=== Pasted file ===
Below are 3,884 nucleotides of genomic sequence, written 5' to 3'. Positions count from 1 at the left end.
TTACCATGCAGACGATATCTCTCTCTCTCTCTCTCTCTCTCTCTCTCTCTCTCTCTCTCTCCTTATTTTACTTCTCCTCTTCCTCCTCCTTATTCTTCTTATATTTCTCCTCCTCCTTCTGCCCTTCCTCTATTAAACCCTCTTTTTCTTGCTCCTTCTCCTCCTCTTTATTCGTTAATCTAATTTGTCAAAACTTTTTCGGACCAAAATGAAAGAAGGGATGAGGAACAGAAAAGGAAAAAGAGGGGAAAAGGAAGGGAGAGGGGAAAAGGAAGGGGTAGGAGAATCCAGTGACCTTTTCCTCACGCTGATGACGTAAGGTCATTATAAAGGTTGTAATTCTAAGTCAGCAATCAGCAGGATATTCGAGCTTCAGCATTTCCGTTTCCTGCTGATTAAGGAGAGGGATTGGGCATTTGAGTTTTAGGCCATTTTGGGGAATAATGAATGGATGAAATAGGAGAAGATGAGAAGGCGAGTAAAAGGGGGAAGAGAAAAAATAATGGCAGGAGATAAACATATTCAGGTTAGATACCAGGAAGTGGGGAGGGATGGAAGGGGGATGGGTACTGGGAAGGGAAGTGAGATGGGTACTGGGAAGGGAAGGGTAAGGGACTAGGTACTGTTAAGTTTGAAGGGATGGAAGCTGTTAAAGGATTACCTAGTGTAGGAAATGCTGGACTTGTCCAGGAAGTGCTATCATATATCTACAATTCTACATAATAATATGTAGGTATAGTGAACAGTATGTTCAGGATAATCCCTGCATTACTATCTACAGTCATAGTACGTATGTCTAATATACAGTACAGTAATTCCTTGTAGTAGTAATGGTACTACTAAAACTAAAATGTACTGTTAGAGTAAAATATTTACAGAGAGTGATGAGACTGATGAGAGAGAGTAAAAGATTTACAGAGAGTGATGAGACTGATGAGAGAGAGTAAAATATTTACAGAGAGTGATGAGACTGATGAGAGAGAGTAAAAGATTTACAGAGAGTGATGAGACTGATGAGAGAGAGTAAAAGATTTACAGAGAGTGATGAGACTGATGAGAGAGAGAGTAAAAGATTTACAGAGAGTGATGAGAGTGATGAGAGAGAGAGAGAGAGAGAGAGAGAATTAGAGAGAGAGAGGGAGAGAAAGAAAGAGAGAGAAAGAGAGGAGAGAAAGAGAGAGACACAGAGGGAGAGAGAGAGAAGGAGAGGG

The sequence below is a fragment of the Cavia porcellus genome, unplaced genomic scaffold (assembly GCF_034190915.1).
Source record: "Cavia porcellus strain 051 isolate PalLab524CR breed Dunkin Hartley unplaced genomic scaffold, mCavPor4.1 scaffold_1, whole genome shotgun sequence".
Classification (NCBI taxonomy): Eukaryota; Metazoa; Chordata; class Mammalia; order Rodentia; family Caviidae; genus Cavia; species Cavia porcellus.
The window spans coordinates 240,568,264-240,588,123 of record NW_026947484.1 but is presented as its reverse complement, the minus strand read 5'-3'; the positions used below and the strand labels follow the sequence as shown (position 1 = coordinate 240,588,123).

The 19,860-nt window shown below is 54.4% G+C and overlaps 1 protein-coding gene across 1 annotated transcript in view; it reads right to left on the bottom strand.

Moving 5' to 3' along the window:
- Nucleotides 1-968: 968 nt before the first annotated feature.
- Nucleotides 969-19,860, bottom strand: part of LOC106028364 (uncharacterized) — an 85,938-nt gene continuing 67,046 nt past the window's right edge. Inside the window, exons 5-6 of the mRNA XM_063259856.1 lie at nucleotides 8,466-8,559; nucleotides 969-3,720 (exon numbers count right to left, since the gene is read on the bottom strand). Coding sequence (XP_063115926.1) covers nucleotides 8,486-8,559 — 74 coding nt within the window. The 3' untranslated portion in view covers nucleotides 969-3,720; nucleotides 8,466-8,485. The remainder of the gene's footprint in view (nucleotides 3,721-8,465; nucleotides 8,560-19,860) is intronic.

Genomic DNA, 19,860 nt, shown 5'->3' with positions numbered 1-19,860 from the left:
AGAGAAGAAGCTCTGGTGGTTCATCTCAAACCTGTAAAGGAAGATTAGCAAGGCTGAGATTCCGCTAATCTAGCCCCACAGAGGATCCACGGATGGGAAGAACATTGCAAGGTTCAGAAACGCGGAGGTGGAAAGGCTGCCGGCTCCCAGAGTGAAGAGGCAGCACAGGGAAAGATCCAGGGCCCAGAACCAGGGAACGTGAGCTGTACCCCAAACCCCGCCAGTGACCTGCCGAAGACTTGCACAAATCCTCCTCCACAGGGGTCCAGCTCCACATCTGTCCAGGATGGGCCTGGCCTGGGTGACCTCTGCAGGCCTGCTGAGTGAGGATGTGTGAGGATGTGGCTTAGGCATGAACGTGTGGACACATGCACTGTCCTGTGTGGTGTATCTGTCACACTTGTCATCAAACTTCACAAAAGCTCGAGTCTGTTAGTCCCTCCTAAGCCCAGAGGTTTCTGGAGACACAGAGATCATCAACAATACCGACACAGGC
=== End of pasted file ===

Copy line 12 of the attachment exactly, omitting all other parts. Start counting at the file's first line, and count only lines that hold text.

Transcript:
AGAGAAGAAGCTCTGGTGGTTCATCTCAAACCTGTAAAGGAAGATTAGCAAGGCTGAGATTCCGCTAATCTAGCCCCACAGAGGATCCACGGATGGGAAGAACATTGCAAGGTTCAGAAACGCGGAGGTGGAAAGGCTGCCGGCTCCCAGAGTGAAGAGGCAGCACAGGGAAAGATCCAGGGCCCAGAACCAGGGAACGTGAGCTGTACCCCAAACCCCGCCAGTGACCTGCCGAAGACTTGCACAAATCCTCCTCCACAGGGGTCCAGCTCCACATCTGTCCAGGATGGGCCTGGCCTGGGTGACCTCTGCAGGCCTGCTGAGTGAGGATGTGTGAGGATGTGGCTTAGGCATGAACGTGTGGACACATGCACTGTCCTGTGTGGTGTATCTGTCACACTTGTCATCAAACTTCACAAAAGCTCGAGTCTGTTAGTCCCTCCTAAGCCCAGAGGTTTCTGGAGACACAGAGATCATCAACAATACCGACACAGGC